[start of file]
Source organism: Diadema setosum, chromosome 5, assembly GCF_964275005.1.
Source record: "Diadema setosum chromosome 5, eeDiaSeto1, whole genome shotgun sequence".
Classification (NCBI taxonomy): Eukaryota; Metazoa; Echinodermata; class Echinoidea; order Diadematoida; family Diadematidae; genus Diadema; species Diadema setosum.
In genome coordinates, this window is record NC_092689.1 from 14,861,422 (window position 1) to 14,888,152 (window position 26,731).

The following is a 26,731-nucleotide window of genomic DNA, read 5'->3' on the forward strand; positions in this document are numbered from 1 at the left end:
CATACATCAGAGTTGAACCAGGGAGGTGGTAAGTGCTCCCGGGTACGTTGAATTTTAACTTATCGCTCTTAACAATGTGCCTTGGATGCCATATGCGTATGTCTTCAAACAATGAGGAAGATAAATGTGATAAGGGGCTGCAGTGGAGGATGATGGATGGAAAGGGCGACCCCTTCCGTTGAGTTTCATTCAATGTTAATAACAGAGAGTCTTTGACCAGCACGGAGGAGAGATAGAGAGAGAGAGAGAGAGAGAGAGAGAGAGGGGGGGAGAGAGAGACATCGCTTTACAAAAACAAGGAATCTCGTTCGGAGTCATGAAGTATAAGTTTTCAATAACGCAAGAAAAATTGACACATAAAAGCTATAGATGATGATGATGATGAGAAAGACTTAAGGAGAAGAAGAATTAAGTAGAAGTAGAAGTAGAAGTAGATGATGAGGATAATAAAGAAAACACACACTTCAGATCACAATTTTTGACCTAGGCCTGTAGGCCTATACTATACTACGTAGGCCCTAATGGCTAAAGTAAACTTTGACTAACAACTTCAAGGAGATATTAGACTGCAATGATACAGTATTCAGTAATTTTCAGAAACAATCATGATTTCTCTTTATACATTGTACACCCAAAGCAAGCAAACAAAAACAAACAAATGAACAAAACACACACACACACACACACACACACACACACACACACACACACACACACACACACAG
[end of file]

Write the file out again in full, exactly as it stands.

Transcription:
Source organism: Diadema setosum, chromosome 5, assembly GCF_964275005.1.
Source record: "Diadema setosum chromosome 5, eeDiaSeto1, whole genome shotgun sequence".
Classification (NCBI taxonomy): Eukaryota; Metazoa; Echinodermata; class Echinoidea; order Diadematoida; family Diadematidae; genus Diadema; species Diadema setosum.
In genome coordinates, this window is record NC_092689.1 from 14,861,422 (window position 1) to 14,888,152 (window position 26,731).

The following is a 26,731-nucleotide window of genomic DNA, read 5'->3' on the forward strand; positions in this document are numbered from 1 at the left end:
CATACATCAGAGTTGAACCAGGGAGGTGGTAAGTGCTCCCGGGTACGTTGAATTTTAACTTATCGCTCTTAACAATGTGCCTTGGATGCCATATGCGTATGTCTTCAAACAATGAGGAAGATAAATGTGATAAGGGGCTGCAGTGGAGGATGATGGATGGAAAGGGCGACCCCTTCCGTTGAGTTTCATTCAATGTTAATAACAGAGAGTCTTTGACCAGCACGGAGGAGAGATAGAGAGAGAGAGAGAGAGAGAGAGAGAGAGGGGGGGAGAGAGAGACATCGCTTTACAAAAACAAGGAATCTCGTTCGGAGTCATGAAGTATAAGTTTTCAATAACGCAAGAAAAATTGACACATAAAAGCTATAGATGATGATGATGATGAGAAAGACTTAAGGAGAAGAAGAATTAAGTAGAAGTAGAAGTAGAAGTAGATGATGAGGATAATAAAGAAAACACACACTTCAGATCACAATTTTTGACCTAGGCCTGTAGGCCTATACTATACTACGTAGGCCCTAATGGCTAAAGTAAACTTTGACTAACAACTTCAAGGAGATATTAGACTGCAATGATACAGTATTCAGTAATTTTCAGAAACAATCATGATTTCTCTTTATACATTGTACACCCAAAGCAAGCAAACAAAAACAAACAAATGAACAAAACACACACACACACACACACACACACACACACACACACACACACACACACACACACAG